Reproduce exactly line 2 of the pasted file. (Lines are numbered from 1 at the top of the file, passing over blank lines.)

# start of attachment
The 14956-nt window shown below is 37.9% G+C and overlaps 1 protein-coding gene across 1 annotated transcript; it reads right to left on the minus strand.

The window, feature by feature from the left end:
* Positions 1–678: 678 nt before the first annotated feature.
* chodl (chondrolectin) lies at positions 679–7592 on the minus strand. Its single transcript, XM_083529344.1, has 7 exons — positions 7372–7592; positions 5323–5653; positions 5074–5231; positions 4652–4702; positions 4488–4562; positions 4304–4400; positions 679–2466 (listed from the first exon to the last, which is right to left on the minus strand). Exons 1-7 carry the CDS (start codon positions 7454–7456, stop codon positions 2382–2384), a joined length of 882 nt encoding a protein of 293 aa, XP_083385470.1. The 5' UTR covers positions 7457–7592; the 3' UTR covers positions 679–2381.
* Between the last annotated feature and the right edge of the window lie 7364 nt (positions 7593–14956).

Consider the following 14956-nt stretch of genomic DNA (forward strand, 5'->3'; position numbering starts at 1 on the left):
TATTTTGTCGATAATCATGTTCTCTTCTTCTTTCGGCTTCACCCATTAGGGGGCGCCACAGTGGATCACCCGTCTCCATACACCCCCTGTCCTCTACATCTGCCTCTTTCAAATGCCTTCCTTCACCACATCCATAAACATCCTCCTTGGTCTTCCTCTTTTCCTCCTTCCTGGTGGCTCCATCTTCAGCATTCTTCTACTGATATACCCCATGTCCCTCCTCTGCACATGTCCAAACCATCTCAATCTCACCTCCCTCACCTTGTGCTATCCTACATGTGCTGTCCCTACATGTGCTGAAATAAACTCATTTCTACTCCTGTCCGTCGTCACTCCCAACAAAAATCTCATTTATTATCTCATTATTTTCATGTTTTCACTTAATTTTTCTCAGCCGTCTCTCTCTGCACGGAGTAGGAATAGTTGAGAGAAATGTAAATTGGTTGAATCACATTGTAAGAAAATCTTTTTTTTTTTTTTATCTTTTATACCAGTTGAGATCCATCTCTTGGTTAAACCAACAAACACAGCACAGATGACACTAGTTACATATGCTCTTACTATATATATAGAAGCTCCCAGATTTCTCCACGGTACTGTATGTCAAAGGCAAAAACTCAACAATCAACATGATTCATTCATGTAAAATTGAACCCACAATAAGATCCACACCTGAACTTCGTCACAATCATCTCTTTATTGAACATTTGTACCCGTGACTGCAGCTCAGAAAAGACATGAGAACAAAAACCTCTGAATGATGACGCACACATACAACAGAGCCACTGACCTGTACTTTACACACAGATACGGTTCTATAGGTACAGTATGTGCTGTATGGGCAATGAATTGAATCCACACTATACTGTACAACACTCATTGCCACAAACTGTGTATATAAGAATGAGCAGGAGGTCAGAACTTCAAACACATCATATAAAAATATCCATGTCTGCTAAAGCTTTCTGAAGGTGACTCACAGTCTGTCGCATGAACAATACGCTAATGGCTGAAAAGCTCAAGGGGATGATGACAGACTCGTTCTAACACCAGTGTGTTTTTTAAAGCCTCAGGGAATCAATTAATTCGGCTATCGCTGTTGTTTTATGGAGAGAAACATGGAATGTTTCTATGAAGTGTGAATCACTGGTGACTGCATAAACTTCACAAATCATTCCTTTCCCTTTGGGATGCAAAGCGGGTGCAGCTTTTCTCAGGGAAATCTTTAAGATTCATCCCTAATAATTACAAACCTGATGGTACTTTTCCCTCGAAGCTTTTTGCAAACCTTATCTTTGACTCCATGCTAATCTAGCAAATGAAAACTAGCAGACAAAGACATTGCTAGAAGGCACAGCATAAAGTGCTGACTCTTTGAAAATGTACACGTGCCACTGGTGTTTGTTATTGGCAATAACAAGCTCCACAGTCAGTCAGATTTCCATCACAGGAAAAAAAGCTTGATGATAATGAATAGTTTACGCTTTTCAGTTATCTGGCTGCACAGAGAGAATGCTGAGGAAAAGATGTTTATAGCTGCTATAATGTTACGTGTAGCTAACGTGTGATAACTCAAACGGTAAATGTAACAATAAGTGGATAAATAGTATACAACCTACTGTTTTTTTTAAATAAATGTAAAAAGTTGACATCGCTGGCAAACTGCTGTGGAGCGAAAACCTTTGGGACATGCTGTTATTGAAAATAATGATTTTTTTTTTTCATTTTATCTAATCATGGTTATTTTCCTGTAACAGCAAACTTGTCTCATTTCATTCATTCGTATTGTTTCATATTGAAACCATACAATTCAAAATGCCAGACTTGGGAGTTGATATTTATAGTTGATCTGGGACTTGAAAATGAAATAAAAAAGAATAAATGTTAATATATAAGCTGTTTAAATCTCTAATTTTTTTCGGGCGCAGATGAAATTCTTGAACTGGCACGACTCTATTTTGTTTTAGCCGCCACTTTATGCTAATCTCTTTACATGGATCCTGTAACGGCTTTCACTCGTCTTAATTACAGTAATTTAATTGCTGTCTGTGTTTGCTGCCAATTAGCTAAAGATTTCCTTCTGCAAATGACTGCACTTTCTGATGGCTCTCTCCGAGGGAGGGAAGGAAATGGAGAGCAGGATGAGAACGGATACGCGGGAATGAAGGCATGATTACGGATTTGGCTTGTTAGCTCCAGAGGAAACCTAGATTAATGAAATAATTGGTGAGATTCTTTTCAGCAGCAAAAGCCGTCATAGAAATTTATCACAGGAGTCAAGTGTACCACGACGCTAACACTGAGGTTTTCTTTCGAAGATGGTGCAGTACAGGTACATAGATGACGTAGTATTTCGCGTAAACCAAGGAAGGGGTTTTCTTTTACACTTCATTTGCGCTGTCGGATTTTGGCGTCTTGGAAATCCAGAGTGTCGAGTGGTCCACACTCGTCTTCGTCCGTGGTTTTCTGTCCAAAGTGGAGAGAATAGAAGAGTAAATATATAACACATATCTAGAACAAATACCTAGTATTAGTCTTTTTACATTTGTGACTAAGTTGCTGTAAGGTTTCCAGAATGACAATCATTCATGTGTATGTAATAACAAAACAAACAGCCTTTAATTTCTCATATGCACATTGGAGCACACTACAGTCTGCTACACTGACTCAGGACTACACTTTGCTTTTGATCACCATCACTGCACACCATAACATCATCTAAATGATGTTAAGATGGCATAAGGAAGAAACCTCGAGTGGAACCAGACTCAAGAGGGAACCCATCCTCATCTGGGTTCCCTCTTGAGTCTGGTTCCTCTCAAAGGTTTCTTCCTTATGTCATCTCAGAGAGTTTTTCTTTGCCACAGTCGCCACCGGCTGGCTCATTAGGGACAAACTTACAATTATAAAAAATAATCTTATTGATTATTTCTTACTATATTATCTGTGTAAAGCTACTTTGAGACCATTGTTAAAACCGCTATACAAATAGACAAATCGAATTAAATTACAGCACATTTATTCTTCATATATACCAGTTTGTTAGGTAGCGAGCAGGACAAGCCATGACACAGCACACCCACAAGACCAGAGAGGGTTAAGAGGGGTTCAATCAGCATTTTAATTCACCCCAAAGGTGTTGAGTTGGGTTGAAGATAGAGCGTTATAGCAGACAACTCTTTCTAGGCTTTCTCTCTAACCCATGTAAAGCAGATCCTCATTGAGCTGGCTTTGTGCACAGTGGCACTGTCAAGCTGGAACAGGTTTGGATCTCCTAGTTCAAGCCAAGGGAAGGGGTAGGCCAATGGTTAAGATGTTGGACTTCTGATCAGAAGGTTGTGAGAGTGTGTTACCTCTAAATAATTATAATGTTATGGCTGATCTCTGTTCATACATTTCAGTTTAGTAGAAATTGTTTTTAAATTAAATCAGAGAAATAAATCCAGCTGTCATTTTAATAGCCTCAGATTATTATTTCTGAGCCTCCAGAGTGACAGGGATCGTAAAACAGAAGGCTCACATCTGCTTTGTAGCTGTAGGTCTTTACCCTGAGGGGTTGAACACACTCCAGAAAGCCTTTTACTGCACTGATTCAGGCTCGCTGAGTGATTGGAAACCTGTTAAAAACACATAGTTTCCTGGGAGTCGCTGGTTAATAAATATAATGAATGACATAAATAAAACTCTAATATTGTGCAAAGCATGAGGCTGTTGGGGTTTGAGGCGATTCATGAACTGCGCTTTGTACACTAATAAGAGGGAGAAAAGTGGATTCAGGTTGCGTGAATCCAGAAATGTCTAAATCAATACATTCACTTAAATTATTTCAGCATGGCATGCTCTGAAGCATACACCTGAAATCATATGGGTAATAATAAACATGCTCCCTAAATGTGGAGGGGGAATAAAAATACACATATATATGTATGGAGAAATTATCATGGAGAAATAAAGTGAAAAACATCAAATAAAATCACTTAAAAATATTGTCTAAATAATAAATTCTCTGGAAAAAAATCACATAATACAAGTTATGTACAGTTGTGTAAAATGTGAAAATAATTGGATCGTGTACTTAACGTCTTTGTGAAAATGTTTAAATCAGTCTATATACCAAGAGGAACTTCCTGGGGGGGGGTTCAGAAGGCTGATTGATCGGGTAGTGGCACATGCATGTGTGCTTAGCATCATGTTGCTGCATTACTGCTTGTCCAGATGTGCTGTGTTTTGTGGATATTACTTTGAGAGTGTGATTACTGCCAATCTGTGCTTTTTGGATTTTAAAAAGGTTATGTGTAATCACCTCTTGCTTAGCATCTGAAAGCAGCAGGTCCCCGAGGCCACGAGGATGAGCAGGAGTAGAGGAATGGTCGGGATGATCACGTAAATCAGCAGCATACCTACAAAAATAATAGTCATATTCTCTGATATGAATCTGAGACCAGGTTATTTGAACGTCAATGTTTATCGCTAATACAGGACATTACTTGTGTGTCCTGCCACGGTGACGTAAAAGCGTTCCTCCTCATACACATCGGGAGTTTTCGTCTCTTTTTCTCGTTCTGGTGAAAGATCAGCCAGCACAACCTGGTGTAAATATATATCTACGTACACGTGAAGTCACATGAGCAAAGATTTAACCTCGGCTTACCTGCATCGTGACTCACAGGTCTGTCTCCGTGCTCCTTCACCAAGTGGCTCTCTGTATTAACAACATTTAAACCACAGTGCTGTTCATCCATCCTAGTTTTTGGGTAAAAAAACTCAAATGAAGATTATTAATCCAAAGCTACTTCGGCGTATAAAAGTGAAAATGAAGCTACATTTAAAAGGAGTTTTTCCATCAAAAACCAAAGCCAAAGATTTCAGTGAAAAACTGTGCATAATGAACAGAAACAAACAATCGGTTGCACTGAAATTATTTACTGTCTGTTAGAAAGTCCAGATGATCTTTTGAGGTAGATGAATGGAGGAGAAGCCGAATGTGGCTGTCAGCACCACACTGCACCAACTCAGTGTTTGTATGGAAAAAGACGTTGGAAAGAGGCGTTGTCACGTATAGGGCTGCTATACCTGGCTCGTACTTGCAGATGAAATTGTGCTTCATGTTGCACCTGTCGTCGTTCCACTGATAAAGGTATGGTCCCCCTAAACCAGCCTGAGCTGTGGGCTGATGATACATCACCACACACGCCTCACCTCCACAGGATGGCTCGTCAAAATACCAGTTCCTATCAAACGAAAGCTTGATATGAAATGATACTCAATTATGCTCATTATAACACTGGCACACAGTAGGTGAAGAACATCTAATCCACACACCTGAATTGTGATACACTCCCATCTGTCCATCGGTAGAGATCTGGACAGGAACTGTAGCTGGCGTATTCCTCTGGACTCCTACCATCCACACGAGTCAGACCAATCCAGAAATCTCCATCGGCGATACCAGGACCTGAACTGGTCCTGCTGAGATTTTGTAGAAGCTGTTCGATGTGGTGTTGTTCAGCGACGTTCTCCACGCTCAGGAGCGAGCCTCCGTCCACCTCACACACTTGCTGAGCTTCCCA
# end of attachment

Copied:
The window, feature by feature from the left end: